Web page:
Business Process Outsourcing

What Is Business Process Outsourcing (BPO)?

The term outsourcing Opens in new window refers to the general business practice through which firms cut costs by transferring a portion or an entire organizational function to an external agency located either domestically or abroad rather than performing it internally.

Business process outsourcing (BPO) is defined simply as the movement of business processes from inside the organization to external service providers in attempt to achieve increased productivity, cost effectiveness and system efficiency. BPO is simply the movement of business processes to the highest-skill/lowest-cost provider, in other words.

The external agencies are called vendors. They are experts in their jobs and in addition they have domain knowledge of the customer’s industry. The customer receives a service that performs a distinct business function that fits into the customer’s overall business operations.

With the global telecommunications infrastructure now well-established and consistently reliable, BPO initiatives often include shifting work to international providers.

Five BPO international hot spots have emerged around the globe, although firms from many other countries are specializing in various business processes and exporting services:

BPO Hot Spots Expertises
India. Engineering and Technical
China. Manufacturing and Technical
Mexico. Manufacturing
United States. Analysis and Creative
United States. Analysis and Creative
Philippines. Administrative

Each of these countries has complex economies that span the range of business activity, but from a BPO perspective they have comparative advantages in the specific functions cited.

BPOs are basically supply chains of domain expertises. Literatures on BPOs attempts to discuss how these supply chains of expertises are managed, what their business models are, what the regulatory and legal limitations are, and how the contractual and service level agreement responsibilities and obligations are carried out.

BPO is typically categorized into back office outsourcing—which includes internal business functions such as human resources or finance and accounting and front office outsourcing—which includes customer-related services such as contact center services. BPO that is contracted outside a company’s country is called offshore outsourcing Opens in new window.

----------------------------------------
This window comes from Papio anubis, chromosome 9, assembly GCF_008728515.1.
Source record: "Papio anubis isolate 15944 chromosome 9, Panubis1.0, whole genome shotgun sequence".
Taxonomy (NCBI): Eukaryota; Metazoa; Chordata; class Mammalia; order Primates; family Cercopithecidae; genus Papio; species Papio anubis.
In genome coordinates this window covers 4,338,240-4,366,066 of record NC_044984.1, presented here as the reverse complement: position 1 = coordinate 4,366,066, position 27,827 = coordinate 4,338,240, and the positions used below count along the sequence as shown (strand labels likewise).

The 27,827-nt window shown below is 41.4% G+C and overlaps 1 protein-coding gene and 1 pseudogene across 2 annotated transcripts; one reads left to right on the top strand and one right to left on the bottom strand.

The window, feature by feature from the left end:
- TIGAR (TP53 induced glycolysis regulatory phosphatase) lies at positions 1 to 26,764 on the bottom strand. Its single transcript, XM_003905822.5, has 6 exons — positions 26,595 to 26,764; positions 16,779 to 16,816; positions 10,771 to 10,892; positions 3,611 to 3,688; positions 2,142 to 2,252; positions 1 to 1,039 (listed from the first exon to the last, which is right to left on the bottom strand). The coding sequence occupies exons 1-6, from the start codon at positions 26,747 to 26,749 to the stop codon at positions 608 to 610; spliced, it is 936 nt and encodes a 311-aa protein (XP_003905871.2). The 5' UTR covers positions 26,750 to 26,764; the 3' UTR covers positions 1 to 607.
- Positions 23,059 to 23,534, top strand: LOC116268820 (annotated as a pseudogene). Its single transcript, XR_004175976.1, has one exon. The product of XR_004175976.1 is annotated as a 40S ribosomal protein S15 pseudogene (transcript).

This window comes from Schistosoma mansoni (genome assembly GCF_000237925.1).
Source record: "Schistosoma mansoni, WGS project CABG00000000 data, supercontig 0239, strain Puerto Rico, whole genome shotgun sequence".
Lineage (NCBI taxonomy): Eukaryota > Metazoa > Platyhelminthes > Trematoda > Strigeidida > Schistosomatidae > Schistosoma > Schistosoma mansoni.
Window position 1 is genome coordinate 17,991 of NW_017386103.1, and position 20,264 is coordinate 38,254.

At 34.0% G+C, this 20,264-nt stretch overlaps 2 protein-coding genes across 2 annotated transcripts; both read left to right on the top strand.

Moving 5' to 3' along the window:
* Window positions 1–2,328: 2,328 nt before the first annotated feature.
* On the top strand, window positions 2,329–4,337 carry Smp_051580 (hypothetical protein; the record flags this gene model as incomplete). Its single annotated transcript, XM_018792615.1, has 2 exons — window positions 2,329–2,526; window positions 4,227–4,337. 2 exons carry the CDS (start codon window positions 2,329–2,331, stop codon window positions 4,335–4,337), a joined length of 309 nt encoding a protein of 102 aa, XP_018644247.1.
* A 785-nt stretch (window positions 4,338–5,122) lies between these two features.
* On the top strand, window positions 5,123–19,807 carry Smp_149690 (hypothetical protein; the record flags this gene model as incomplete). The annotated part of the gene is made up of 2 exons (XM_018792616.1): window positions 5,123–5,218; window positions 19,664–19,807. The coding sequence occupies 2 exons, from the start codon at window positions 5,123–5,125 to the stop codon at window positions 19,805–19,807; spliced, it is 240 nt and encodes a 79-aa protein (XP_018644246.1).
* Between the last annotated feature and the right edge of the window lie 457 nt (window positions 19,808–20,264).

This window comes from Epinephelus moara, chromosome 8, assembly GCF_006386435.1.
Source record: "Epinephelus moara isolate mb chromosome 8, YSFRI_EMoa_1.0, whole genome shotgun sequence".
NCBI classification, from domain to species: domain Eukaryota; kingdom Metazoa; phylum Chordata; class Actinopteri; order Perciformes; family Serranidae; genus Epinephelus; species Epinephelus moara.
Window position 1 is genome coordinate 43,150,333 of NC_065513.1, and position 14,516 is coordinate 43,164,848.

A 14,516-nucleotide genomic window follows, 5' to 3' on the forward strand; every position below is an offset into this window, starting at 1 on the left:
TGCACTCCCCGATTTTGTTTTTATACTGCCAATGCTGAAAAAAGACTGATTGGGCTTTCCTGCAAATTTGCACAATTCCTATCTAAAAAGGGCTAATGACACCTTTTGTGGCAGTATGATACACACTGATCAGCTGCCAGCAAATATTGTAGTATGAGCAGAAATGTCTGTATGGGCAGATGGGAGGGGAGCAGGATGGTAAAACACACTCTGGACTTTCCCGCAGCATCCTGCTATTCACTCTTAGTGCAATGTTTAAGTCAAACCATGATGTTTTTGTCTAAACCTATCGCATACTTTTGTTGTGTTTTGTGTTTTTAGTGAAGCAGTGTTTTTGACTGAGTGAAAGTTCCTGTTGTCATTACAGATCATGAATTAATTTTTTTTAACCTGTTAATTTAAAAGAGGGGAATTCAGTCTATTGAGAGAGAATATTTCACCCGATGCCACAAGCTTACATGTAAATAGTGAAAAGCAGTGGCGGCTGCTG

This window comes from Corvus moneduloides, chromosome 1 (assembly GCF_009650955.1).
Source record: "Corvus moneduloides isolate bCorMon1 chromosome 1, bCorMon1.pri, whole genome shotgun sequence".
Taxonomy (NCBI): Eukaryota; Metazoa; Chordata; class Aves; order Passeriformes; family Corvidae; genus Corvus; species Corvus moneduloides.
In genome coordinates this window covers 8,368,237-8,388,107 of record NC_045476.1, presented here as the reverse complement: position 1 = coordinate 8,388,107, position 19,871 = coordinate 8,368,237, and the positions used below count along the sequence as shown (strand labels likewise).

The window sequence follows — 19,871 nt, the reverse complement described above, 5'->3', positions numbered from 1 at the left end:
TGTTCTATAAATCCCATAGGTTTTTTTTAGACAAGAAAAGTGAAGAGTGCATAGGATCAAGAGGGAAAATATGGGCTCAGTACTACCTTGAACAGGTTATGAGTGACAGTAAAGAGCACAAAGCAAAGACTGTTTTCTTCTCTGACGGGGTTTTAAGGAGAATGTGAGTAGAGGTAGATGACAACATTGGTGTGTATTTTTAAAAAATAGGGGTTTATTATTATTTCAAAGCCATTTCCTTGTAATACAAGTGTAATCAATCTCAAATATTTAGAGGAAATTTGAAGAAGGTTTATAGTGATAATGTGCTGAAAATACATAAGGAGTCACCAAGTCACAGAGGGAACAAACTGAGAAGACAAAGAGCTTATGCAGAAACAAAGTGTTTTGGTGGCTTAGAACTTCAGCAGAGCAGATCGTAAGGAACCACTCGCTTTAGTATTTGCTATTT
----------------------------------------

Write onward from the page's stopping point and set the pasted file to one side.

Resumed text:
Business executives and owners adopt BPO as a means of eliminating business processes that are not part of the core competence of their organizations. Back-office functions such as payroll and benefits administration, customer service, call center, and technical support are just a few of the processes that organizations of all sizes have been able to outsource to others who specialize in those areas. Removing back-office functions from their internal operations enables organizations to reduce payroll and other overhead costs.

In an era when executives have been admonished from a wide range of business commentators and analyst to focus on core competence, BPO offers them an opportunity to finally achieve that goal in a dramatic new way.

Like appliance manufacturing firms that moved its production from the Midwest to Mexican maquiladoras or apparel manufacturers that moved production to the Far East, businesses of all types and sizes are now shifting back-office jobs to international locations such as China, India, and the Philistines where the labor is inexpensive and highly skilled.

BPO: A Socio-Technical Innovation

Fundamentally, BPO is a socio-technical business innovation that provides a rich new source of competitive advantage. By socio-technical we mean that BPO requires skillful management, and organizational culture. If left solely in the hands of nontechnical managers, a BPO initiative is likely to fail for unrealistic expectations about the potential and limitations of the enabling technologies.

BPO is one of those interdisciplinary workplace innovations that require a diverse set of skills in order to be successful. The initiation and implementation of a BPO project in an organization requires focused attention on several human factors, both within the organization initiating the project and within the outsourcing vendor.

These human/social factors cannot be ignored and must be handled correctly in order for the project to succeed. Human factors include the following:

  • Developing various teams to manage the BPO initiative throughout its life cycle